$15.95 + $3.00 Shipping

Book can be autographed


Staten Island Winter Scenes

Brooks Falls

Bulls Head Tavern


Lighthouse Christmas 1914

St. Marks Place, New Brighton

Westervelt Avenue, New Brighton

Richmond Avenue Holidays 1930s

Port Richmond Avenue

Port Richmond Square

Port Richmond Avenue & Richmond Terrace




Staten Island Quiz

Here is a nice Staten Island quiz made up by one of my website visitors


Choose the ONE person in each group who did NOT live on Staten Island


1. Paul Newman - Jerry Orbach - Martin Sheen

2. Mabel Normand - Annie Oakley - Lillian Gish

3. Alexander Hamilton - Daniel D. Tompkins - Aaron Burr

4. Brooke Astor - Amy Vanderbilt - Emily Post

5. Gene Simmons - Alice Cooper - Vito Picone

6. Christina Aguilera - Madonna - Joan Baez

7. Willie Sutton - Paul Castelanno - John Gotti

8. George Westinghouse - Charles Goodyear - Giuseppe Garibaldi

9. Gerald Arpino - Clive Thompson - Alvin Alley

10. Buffalo Bill Cody - Peter Stuyvesant - Ichabod Crane,

11. Langston Hughes - Henry David Thoreau - Walt Whitman

12. Ernest Flagg - John A. Roebling - John Merven Carrere

13. Robert Merrill - Eileen Farrell - George M. Cohan

14. Bobby Thomson - Terry Crowley - Joe Torre

15. Franceso Scavullo - Ansel Adams - Mario Buatta

16. Rocky Graziano - Randy “Macho Man” Savage - Mike Siani

17. Steven Segal - Robert Loggia - Sylvester Stallone

18. Isaac Asimov - Paul Zindel - George William Curtis

19. Francis Cardinal Spellman - Pat Robertson - Father Vincent Capodanno

20. Elizabeth Ann Seton - Alice Austin - Emma Lazarus


You can find the answers as soon as you buy my book
"Famous People from Staten Island" :)
you can check back in a few weeks when I post the 20 answers

If you like email me with the answers, I will email back if you get all 20 correct

click here - Famous Islanders Quiz Answers




Willie Sutton on Staten Island

Famous bank robber Willie Sutton settled on Staten Island after escaping from Holmesburg prison, Philadelphia in 1947. He hid out on Staten Island while the cops hunted him down ( from a story in The Saturday Evening Post – June 9th 1951 )

Under the name of Eddie Lynch, he worked as a porter in the Farm Colony Hospital (across the road from Seaview Hospital) for $90.00 a month. He spent a few years at the Farm Colony.

After Willie crunched out of the Pennsylvania prison in February 1947, he'd come to Staten Island where he'd spent three whole years scrubbing floors in his hospital job, meanwhile living quietly with a landlady ( a nice Irish lady named Mary Corbett) on Kimball Avenue in Castleton Corners and going to church, on Sundays with her and helping her tend her flowers. During a two week vacation that he had, he waterproofed the cellar of Marys house. He seeded the lawn and painted the house. This small house on a quiet street became his sanctuary. As long as he was in this house he felt completely safe. He felt as if the bank robber "Willie Sutton' was dead and the fairly decent "Eddie Lynch" had taken his place.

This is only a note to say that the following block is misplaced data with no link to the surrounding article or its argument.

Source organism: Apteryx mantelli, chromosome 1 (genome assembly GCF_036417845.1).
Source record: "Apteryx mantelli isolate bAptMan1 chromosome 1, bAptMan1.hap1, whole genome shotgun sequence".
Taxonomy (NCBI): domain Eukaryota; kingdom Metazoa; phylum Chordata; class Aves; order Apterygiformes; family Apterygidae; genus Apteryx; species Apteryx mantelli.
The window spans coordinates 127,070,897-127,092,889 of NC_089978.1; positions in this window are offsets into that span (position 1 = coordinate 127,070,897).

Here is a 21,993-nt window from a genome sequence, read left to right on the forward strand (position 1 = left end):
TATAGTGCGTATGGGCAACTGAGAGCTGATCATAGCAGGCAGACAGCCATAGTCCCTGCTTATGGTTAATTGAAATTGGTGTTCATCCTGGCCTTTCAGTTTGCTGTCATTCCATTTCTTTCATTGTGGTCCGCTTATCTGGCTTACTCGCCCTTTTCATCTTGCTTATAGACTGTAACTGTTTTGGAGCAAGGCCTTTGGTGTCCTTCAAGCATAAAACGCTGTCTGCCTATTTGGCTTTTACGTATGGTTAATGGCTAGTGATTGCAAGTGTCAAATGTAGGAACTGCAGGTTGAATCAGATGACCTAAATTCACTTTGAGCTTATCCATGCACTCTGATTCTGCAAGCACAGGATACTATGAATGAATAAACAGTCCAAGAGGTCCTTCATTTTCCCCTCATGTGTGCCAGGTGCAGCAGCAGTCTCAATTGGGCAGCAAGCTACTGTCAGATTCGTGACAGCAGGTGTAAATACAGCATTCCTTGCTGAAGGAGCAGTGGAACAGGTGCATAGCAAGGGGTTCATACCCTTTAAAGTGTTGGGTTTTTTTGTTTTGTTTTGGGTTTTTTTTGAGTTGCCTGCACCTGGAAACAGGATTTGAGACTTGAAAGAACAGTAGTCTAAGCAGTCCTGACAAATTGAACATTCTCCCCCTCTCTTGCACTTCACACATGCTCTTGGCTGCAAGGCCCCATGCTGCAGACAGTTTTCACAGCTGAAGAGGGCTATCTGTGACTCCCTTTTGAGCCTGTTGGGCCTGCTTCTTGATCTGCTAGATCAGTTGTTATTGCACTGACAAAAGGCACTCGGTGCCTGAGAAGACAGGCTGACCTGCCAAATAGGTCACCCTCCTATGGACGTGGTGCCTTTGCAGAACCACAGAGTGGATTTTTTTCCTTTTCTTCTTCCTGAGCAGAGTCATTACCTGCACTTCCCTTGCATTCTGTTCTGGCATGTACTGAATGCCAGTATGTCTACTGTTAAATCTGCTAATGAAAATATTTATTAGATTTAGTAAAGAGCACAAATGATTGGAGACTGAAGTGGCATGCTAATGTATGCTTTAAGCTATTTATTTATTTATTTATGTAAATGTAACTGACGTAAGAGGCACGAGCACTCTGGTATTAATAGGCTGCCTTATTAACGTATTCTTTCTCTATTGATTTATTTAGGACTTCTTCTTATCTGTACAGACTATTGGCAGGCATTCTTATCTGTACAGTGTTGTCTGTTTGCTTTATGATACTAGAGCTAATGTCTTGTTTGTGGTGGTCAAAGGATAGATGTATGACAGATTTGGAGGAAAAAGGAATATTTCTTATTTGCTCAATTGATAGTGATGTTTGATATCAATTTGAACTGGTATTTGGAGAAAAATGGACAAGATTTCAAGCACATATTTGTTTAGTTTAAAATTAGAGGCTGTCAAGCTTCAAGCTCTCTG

Throughout much of this period, he was very patiently observing the daily routines at the Manufacturers Trust Co., 47-11 Queens Blvd., Sunnyside, Queens, getting to know exactly what the guards did when. Accordingly, things went like perfect clockwork when Willie and several pals hit the bank for $63,933 one morning in March 1950. After which Willie unobtrusively took the IRT and the ferry and the No. 111 bus back to Kimball Ave. and remained uncaught for two more years. In Willie’s words - "These young kids, they don't believe in hard work," he grumbled. "All these kids want to do is run into a bank, grab the money and run out.

A headline from The Washington Post - Washington, D.C. Mar 26, 1950
" Fugitive's Landlady Held in $50,000 Bail" 
A Staten Island woman who rented a room to Willie Sutton, bank robber and jail breaker, until four weeks ago was held in $50,000 bail today as a material witness in the $64,000 robbery of a bank in Sunnyside, Long Island, on March 9.


The St. George Theatre

If anyone remembers the St. George Theatre, you will be glad to hear it has been revitalized and is open for business, it is now a showplace for Broadway quality entertainment, concerts, comedy and much more.
I have personally been to this theater many times and I can say, it rivals many of the theater houses in Manhattan.

To read about or to get tickets please click the photo below



Graham Beach

Dot's Spot on the Beach